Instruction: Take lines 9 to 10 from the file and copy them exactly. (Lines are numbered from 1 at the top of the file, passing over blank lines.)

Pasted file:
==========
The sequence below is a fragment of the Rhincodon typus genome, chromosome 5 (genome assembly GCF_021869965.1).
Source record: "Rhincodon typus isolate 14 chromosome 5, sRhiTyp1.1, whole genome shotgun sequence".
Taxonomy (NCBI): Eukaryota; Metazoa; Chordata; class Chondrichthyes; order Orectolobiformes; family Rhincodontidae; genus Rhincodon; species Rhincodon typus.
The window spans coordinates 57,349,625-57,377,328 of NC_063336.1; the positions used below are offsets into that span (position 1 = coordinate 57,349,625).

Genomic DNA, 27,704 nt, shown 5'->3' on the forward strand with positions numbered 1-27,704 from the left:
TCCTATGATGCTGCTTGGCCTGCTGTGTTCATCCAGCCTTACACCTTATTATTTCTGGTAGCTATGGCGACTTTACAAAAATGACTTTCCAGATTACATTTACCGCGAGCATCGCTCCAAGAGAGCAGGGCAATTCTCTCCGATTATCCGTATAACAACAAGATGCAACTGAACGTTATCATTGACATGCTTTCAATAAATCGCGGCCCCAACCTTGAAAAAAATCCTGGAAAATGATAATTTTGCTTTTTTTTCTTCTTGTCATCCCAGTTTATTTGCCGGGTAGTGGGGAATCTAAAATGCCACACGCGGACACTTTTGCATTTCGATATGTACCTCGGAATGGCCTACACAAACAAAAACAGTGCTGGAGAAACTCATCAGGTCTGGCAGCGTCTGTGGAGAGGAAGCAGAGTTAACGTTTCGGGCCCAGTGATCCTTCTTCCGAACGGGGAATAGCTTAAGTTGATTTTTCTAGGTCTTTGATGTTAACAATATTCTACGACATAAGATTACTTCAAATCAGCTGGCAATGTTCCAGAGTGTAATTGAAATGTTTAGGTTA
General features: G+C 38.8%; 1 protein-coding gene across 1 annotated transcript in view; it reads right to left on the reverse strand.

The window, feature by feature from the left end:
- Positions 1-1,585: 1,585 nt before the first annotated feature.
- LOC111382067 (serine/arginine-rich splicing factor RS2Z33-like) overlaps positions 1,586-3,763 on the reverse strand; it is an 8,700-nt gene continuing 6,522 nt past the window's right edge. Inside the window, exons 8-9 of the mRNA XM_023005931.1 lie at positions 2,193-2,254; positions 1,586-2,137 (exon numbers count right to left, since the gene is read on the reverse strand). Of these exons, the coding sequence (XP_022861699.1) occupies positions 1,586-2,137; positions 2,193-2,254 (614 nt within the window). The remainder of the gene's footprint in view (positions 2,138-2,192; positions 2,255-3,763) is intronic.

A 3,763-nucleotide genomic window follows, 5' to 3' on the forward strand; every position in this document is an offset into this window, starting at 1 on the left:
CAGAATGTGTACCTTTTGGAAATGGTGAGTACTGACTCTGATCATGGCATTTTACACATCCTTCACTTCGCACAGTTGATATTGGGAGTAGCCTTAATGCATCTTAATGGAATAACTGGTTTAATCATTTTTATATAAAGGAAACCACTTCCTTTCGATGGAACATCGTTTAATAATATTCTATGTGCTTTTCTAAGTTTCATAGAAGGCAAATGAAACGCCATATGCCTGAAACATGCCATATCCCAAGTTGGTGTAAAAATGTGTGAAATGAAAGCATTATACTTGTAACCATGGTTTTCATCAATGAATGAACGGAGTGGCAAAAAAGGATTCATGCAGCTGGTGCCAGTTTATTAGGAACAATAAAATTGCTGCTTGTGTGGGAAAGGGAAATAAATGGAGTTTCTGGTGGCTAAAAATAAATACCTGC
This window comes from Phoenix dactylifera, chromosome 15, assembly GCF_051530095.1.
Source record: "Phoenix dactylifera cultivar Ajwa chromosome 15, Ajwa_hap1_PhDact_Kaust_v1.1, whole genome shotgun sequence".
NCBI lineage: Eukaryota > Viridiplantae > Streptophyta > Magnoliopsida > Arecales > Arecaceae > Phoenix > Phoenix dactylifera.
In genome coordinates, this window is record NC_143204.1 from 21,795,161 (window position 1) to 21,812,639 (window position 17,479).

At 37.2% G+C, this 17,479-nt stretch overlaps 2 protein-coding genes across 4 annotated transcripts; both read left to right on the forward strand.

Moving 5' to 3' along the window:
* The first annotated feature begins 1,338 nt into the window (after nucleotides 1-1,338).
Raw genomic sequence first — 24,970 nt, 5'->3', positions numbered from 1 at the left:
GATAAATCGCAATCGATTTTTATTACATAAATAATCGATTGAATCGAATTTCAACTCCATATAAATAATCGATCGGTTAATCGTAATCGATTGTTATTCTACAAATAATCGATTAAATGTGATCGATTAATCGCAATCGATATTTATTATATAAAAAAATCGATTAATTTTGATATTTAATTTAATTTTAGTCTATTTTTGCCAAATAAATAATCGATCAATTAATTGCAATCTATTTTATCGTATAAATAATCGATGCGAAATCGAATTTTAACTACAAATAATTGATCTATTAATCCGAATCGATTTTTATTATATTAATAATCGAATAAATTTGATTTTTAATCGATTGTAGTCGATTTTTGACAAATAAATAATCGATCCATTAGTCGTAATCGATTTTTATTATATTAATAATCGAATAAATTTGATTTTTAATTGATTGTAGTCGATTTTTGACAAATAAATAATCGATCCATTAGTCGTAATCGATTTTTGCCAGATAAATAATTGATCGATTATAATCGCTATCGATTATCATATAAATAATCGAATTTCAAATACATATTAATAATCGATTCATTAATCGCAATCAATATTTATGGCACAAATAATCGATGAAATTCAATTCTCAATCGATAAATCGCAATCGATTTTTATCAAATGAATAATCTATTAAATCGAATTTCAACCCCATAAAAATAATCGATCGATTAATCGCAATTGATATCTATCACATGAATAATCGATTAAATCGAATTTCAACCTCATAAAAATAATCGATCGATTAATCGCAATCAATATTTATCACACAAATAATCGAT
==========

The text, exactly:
- Positions 1-1,585: 1,585 nt before the first annotated feature.
- LOC111382067 (serine/arginine-rich splicing factor RS2Z33-like) overlaps positions 1,586-3,763 on the reverse strand; it is an 8,700-nt gene continuing 6,522 nt past the window's right edge. Inside the window, exons 8-9 of the mRNA XM_023005931.1 lie at positions 2,193-2,254; positions 1,586-2,137 (exon numbers count right to left, since the gene is read on the reverse strand). Of these exons, the coding sequence (XP_022861699.1) occupies positions 1,586-2,137; positions 2,193-2,254 (614 nt within the window). The remainder of the gene's footprint in view (positions 2,138-2,192; positions 2,255-3,763) is intronic.